No sooner had we resumed the pen, after putting the finishing stroke to the interesting account of Gilbert Langley; and while yet the innocent Nanette was tripping o'er our fancy; the case of a detested murderer of the female he had loved, obtrudes upon our notice. When the object of his lust, and the victim of his barbarity, fell into his snare, she was innocent, virtuous and beautiful, as Nanette. With the poet would we exclaim,
"Accurs'd be that man who rifles innocence and beauty,
And then, like a detested weed, throws it away."
Yet, after the commission of such crimes, men have breathed the air of heaven, while they deserved damnation; until the terribly offended laws of man have inflicted punishment on the wretches. Every circumstance that could aggravate, will be found in this shocking case. The murderer was a husband to another woman, and a father of children born in wedlock.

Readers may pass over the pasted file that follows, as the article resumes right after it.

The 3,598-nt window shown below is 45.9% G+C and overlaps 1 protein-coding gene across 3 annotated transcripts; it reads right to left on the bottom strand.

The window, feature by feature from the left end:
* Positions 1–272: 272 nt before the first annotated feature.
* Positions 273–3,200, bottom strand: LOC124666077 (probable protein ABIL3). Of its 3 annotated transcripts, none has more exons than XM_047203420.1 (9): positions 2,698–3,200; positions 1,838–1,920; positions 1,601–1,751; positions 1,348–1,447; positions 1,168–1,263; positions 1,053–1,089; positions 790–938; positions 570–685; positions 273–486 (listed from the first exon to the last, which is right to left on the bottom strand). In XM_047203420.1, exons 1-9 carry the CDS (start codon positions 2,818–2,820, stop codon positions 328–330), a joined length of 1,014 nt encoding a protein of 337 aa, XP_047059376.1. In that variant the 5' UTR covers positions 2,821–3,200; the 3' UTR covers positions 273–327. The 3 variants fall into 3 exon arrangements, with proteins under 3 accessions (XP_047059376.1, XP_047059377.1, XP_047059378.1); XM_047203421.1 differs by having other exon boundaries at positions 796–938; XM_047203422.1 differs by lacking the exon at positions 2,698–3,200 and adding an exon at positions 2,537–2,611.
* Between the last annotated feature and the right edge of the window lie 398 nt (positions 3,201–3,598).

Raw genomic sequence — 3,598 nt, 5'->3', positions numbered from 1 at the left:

Henry Smythee was brought up to a sea-faring life, and succeeded his father in the command of a large merchant ship, in a foreign trade. After he had made several voyages, a storm obliged him to put into the harbour of Pool in Dorsetshire, where he saw a young lady, the daughter of a merchant, to whom he paid his addresses, and was in a short time married. His wife's father dying soon after their marriage, Mr. Smythee declined going any longer to sea, engaged in the mercantile business, and employed his leisure hours in rural diversions.
One day, when out with his gun, he wandered so far from home that he lost his way, and being very hungry, he strolled to a cottage kept by a poor widower, named Ralph Mew, who had an only daughter, equally distinguished by the elegance of her form, and the simplicity of her manners.